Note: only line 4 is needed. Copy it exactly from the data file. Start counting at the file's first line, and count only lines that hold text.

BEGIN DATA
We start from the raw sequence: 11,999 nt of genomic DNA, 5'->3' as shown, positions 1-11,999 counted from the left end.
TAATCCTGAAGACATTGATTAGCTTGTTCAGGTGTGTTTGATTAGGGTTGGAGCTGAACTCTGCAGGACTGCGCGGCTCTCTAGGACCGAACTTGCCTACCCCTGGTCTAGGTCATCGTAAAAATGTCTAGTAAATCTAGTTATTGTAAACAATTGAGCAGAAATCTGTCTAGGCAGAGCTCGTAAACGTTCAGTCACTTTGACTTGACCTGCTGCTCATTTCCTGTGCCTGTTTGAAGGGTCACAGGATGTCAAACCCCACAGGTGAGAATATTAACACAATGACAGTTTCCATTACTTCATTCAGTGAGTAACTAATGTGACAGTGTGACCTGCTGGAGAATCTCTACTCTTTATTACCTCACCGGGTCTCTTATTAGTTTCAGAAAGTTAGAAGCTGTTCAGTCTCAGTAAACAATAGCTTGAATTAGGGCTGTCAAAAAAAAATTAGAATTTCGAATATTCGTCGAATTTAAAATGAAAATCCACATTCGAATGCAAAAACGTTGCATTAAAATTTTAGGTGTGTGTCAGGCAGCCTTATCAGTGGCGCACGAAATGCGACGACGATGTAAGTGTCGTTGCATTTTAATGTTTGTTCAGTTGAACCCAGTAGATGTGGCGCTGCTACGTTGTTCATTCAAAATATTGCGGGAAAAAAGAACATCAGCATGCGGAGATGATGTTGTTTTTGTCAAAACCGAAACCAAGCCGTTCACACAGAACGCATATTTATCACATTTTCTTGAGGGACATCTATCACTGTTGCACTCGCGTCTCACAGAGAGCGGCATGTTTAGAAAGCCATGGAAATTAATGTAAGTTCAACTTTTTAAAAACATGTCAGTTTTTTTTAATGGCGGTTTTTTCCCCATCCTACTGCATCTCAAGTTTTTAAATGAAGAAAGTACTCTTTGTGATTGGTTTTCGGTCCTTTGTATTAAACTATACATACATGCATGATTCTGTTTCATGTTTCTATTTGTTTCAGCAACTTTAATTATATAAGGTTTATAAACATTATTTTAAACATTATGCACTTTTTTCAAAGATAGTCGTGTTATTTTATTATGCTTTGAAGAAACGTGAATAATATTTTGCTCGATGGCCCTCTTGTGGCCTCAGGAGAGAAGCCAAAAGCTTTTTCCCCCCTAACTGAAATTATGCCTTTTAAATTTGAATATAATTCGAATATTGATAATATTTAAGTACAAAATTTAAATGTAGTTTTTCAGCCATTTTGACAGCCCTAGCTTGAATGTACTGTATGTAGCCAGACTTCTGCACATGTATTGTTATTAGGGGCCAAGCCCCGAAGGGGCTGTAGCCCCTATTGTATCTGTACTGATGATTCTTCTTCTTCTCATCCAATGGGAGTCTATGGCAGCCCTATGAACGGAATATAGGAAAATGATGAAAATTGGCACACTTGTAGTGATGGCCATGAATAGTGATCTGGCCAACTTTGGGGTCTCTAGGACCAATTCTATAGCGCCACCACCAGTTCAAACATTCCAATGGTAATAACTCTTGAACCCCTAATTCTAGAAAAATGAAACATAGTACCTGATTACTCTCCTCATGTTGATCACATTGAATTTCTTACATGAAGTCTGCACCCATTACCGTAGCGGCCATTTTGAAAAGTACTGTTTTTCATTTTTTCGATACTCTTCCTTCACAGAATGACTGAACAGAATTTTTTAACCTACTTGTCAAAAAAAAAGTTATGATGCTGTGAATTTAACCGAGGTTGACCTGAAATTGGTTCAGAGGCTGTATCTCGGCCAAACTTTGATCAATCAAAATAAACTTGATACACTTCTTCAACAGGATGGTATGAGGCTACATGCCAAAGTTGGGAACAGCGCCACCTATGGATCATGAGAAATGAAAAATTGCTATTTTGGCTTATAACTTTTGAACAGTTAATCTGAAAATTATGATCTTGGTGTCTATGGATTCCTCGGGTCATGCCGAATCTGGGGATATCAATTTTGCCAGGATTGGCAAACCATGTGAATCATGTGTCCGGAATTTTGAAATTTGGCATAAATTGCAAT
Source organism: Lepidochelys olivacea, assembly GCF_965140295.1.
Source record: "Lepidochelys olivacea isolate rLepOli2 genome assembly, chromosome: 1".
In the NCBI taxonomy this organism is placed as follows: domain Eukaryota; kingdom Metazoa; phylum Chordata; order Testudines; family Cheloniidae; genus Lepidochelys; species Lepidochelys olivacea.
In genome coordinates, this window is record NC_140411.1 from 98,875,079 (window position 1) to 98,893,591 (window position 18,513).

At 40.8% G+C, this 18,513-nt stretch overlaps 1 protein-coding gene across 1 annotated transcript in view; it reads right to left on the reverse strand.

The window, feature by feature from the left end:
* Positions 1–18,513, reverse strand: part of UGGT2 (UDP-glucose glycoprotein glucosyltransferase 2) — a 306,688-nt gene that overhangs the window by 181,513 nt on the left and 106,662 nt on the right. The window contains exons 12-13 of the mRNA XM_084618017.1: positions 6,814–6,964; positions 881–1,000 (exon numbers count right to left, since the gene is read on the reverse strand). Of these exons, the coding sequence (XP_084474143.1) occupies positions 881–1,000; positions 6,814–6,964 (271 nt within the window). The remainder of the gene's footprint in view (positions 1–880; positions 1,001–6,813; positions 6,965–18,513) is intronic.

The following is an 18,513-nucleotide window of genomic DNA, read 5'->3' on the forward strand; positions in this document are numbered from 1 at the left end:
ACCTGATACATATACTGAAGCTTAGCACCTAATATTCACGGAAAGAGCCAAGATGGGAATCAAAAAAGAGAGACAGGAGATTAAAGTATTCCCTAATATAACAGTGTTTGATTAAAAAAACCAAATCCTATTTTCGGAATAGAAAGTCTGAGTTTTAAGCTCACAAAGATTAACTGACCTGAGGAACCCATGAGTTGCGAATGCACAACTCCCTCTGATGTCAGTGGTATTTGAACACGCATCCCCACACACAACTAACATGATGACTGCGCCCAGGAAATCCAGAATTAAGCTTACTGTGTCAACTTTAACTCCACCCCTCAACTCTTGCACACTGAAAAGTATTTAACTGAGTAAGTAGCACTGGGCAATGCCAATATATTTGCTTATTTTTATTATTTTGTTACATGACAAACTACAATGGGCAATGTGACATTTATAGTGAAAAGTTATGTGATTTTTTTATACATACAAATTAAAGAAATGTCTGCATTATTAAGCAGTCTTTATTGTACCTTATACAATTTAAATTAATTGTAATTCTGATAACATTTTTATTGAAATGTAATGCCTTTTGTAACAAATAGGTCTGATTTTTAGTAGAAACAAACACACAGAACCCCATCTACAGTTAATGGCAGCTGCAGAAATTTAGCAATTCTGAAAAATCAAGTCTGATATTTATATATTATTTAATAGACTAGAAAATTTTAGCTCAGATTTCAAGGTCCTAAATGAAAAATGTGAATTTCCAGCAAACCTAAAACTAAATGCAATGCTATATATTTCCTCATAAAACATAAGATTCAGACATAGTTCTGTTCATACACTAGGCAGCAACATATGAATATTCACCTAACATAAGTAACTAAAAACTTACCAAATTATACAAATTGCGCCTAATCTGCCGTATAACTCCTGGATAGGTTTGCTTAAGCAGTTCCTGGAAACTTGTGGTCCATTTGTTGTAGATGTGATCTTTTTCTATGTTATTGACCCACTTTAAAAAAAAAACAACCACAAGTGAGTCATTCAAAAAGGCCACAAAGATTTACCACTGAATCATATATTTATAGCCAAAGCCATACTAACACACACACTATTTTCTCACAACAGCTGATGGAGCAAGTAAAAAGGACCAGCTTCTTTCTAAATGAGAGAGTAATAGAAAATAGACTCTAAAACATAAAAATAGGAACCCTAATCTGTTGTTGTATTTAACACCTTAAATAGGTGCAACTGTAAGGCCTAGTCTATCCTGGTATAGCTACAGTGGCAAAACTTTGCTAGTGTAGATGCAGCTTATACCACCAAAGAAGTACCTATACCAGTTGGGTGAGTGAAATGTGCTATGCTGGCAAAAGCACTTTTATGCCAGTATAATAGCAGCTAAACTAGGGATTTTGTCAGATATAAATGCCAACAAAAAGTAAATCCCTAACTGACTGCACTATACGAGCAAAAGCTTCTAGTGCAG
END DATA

Source record: "Lepidochelys olivacea isolate rLepOli2 genome assembly, chromosome: 1".